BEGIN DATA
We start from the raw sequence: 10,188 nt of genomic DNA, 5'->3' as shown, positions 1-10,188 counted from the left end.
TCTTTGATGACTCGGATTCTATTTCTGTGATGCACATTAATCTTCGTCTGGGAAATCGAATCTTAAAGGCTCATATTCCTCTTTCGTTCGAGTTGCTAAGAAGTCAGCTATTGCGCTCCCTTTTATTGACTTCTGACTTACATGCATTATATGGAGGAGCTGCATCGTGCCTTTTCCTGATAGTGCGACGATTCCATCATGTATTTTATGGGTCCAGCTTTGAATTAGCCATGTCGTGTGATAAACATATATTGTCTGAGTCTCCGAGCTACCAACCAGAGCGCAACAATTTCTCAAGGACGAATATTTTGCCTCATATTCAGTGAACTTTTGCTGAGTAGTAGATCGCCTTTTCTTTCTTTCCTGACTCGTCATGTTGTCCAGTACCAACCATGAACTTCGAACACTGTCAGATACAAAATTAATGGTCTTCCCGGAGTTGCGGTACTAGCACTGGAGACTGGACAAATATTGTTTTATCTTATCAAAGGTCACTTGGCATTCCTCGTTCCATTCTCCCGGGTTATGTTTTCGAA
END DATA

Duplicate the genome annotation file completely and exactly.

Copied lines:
We start from the raw sequence: 10,188 nt of genomic DNA, 5'->3' as shown, positions 1-10,188 counted from the left end.
TCTTTGATGACTCGGATTCTATTTCTGTGATGCACATTAATCTTCGTCTGGGAAATCGAATCTTAAAGGCTCATATTCCTCTTTCGTTCGAGTTGCTAAGAAGTCAGCTATTGCGCTCCCTTTTATTGACTTCTGACTTACATGCATTATATGGAGGAGCTGCATCGTGCCTTTTCCTGATAGTGCGACGATTCCATCATGTATTTTATGGGTCCAGCTTTGAATTAGCCATGTCGTGTGATAAACATATATTGTCTGAGTCTCCGAGCTACCAACCAGAGCGCAACAATTTCTCAAGGACGAATATTTTGCCTCATATTCAGTGAACTTTTGCTGAGTAGTAGATCGCCTTTTCTTTCTTTCCTGACTCGTCATGTTGTCCAGTACCAACCATGAACTTCGAACACTGTCAGATACAAAATTAATGGTCTTCCCGGAGTTGCGGTACTAGCACTGGAGACTGGACAAATATTGTTTTATCTTATCAAAGGTCACTTGGCATTCCTCGTTCCATTCTCCCGGGTTATGTTTTCGAA